Cambridge is known for having a fair number of eccentrics (especially amongst those who haven’t visited Oxford).
But this is a good thing, because it means when winter comes along I could perhaps get away with using this in a public place:
It’s a bluetooth headset, built into the fingers of a glove.
As you talk into it, I imagine, people will smile comfortingly and realise that it was just about here that they needed to cross the road. This will help to ensure the privacy of your phone calls.
I wouldn’t try it when driving, though. You couldn’t really describe it as a ‘hands-free kit’…
Available from Firebox.
Robin McKie has written a nice piece about our Pico project in the Observer.
The article is here.
And here’s our introductory video, if you’re interested and didn’t see it a few months back.
There’s a wonderful-sounding position offered on one of the University mailing lists:
Equine Ambulatory Veterinarian (Maternity Cover)
I expect they’re looking for someone who specialises in a horse’s gait. Or someone who rides around in a horse ambulance?
But perhaps not. It’s much more satisfying to think that the University of Cambridge has always traditionally employed a walking midwife for horses, perhaps one of a small team of pedestrian veterinary specialists, and this is a once-in-a-lifetime chance to apply for one of these exclusive posts.
Beechwoods nature reserve on Saturday morning.
Wandlebury woods were magical this morning.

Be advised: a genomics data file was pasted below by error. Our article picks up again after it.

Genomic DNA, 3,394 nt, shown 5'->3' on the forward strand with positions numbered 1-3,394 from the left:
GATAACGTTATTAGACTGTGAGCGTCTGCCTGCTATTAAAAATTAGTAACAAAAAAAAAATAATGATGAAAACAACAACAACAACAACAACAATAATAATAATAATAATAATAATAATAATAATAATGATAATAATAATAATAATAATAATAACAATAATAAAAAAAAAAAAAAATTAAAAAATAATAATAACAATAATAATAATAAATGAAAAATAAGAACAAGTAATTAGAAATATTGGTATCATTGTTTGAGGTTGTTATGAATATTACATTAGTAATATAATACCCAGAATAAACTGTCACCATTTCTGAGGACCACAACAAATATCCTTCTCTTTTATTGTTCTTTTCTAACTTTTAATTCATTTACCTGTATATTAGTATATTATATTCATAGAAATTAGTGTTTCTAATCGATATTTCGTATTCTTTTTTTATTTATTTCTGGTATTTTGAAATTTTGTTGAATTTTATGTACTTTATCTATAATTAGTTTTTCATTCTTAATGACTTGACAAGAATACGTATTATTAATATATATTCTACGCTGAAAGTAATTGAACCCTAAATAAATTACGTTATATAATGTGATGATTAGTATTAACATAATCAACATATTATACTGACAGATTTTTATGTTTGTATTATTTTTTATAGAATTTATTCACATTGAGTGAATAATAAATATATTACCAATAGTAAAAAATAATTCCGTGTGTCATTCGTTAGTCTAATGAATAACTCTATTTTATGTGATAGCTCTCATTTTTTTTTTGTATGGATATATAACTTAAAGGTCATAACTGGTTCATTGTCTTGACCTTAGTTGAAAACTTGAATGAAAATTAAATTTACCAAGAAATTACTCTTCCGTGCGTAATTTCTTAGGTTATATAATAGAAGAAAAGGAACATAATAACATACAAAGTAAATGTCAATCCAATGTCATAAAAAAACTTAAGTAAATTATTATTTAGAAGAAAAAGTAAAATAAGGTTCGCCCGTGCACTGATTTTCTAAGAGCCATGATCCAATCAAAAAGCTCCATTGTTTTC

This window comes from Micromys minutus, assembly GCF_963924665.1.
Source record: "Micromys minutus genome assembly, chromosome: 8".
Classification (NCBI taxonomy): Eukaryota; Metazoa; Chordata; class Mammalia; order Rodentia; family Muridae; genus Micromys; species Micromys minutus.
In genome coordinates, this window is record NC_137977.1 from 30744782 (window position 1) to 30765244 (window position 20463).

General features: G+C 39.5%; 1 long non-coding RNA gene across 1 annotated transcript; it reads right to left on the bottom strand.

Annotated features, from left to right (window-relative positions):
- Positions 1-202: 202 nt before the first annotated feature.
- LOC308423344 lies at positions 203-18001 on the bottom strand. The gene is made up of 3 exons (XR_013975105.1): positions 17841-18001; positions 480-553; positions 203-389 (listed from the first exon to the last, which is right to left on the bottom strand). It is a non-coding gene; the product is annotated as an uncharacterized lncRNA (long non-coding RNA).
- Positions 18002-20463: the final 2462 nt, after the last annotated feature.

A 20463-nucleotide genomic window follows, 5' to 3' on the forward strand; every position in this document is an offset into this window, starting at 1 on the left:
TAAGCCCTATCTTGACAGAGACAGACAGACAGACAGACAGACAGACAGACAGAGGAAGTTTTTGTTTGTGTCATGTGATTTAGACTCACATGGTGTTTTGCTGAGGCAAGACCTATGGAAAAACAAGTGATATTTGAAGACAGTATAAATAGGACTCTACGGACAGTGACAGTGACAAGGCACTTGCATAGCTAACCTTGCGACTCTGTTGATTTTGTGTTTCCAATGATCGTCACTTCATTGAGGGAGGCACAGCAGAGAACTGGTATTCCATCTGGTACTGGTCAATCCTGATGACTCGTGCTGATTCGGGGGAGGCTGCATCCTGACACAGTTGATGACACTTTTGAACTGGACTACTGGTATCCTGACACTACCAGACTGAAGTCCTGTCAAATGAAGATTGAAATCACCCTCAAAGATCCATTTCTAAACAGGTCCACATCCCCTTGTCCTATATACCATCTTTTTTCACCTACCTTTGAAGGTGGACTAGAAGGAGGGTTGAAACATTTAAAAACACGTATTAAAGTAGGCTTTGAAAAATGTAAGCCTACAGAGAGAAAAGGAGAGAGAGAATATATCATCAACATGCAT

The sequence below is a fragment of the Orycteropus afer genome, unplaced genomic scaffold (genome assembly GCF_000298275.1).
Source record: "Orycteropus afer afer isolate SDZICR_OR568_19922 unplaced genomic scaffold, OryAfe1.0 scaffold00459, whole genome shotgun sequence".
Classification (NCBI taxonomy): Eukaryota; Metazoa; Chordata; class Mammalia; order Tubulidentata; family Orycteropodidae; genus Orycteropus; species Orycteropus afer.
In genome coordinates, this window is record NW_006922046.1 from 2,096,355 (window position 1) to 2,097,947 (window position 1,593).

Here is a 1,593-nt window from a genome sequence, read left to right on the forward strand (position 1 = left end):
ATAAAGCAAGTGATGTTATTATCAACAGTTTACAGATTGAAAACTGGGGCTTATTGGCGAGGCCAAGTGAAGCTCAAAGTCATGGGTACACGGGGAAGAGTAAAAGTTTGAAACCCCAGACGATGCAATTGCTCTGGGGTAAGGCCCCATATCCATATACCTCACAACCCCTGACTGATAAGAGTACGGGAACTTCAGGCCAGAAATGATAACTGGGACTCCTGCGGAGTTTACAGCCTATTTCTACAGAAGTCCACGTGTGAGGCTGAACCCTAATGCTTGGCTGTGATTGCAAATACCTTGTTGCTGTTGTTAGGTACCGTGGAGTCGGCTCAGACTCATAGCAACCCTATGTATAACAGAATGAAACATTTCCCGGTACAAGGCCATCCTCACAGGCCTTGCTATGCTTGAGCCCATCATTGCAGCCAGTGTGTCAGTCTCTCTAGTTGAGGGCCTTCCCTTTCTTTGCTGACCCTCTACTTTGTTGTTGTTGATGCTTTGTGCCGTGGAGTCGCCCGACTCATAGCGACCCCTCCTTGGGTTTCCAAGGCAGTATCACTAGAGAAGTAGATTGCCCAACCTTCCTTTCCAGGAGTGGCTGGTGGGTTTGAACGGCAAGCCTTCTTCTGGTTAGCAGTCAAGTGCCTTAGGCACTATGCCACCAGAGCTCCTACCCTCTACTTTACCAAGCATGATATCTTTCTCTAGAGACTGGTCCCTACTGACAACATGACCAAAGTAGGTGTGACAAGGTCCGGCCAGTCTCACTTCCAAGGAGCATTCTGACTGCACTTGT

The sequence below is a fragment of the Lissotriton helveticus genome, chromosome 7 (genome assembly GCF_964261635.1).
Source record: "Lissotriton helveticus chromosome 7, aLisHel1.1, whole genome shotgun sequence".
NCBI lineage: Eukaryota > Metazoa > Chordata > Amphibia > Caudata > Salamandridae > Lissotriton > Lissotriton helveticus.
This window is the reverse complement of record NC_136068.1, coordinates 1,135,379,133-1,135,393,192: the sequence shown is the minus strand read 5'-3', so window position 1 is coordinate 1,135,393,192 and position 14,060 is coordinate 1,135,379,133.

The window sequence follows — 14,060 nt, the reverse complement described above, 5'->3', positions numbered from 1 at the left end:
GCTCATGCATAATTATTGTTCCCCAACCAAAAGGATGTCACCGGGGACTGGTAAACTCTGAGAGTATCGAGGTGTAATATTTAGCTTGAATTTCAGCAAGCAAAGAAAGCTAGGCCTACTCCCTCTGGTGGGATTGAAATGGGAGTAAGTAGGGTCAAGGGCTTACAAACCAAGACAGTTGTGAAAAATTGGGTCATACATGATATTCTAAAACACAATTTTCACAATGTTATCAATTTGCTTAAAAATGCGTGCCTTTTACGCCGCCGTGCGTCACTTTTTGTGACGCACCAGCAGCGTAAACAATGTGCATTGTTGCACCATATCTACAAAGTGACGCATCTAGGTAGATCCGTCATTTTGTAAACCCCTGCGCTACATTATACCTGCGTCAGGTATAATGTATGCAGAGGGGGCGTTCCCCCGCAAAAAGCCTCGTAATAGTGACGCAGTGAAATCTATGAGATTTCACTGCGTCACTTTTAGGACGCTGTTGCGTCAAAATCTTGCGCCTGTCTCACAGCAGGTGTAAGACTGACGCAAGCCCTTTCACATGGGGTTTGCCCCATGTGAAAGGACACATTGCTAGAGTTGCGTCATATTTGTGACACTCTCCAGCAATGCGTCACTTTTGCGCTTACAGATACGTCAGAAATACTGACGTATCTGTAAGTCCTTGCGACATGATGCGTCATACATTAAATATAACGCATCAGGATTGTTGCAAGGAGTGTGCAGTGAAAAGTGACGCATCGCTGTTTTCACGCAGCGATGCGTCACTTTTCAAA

On Saturday, we had some of the strongest winds I can remember in the UK, at least when I wasn’t on top of a mountain or at sea…
And he walked the length of his days under Anglian skies…
I’ve always thought these old radio telescopes, just down the road from us, were rather beautiful.
The Returning Soldier war memorial is a much-loved Cambridge landmark. He used to stride confidently up the middle of one of our main streets, but was moved onto the pavement recently, poor chap, to make more room for turning buses. A great pity, but perhaps it’s just as well. You wouldn’t want to make it back from the trenches in one piece only to be knocked off your pedestal by the number 14.
It struck me, as I cycled past tonight, how different his life must have been from that of the people in the cubicles behind him…
(Click to enlarge)
…but on some mornings, it’s enough.
Lord Byron used to swim just near here, they say. But not, I suspect, at this time of year.
Byron’s Pool, near Grantchester
(We have hi-tech bike sheds at the Computer Lab.)